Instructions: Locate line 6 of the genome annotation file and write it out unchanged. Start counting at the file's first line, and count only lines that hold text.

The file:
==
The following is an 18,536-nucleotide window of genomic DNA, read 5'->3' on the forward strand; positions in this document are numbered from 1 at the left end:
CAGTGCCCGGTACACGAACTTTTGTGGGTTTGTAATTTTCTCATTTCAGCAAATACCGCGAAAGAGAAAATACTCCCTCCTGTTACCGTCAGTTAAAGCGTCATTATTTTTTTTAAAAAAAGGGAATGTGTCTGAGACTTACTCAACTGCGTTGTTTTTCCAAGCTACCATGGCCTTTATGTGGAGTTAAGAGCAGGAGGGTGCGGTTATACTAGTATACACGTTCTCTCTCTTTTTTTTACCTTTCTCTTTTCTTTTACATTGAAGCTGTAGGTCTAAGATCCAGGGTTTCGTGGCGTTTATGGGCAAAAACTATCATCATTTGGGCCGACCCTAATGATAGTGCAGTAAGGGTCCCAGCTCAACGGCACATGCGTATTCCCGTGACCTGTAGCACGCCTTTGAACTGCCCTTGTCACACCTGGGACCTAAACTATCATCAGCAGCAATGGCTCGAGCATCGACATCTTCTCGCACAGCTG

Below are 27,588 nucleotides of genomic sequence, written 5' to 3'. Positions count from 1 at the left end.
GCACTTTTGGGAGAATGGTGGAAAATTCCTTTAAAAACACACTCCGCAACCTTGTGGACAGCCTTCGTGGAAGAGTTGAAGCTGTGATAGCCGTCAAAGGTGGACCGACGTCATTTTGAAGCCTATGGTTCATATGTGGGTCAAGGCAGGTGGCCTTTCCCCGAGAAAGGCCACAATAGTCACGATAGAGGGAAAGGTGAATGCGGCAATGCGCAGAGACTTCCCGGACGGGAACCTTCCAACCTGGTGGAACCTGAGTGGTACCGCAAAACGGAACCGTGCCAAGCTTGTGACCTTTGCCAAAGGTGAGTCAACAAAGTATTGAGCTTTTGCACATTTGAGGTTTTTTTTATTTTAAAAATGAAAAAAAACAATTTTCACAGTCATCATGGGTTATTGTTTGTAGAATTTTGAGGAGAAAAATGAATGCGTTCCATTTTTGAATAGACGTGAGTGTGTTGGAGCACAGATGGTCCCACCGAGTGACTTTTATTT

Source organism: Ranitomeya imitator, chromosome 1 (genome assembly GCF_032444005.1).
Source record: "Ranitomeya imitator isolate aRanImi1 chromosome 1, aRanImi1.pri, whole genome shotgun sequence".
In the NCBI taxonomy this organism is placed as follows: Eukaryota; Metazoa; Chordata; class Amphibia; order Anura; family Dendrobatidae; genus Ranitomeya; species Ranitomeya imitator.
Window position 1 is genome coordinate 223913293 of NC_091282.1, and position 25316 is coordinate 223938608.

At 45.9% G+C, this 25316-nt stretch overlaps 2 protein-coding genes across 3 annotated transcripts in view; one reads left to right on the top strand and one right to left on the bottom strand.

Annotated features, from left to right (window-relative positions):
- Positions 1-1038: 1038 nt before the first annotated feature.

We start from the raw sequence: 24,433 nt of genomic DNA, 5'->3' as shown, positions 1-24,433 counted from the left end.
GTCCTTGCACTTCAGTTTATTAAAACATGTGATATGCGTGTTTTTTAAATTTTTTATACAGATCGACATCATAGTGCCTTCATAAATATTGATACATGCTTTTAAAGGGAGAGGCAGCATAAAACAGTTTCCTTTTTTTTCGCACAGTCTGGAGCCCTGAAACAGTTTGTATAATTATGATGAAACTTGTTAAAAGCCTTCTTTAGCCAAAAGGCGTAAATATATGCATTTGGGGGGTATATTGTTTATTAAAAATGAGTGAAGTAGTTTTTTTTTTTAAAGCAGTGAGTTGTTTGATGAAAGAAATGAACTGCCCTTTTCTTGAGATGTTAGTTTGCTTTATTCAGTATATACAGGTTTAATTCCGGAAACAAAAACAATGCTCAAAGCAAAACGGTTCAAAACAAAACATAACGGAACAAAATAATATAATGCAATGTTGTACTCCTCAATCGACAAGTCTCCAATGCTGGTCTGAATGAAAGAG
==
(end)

Source record: "Ranitomeya imitator isolate aRanImi1 chromosome 1, aRanImi1.pri, whole genome shotgun sequence".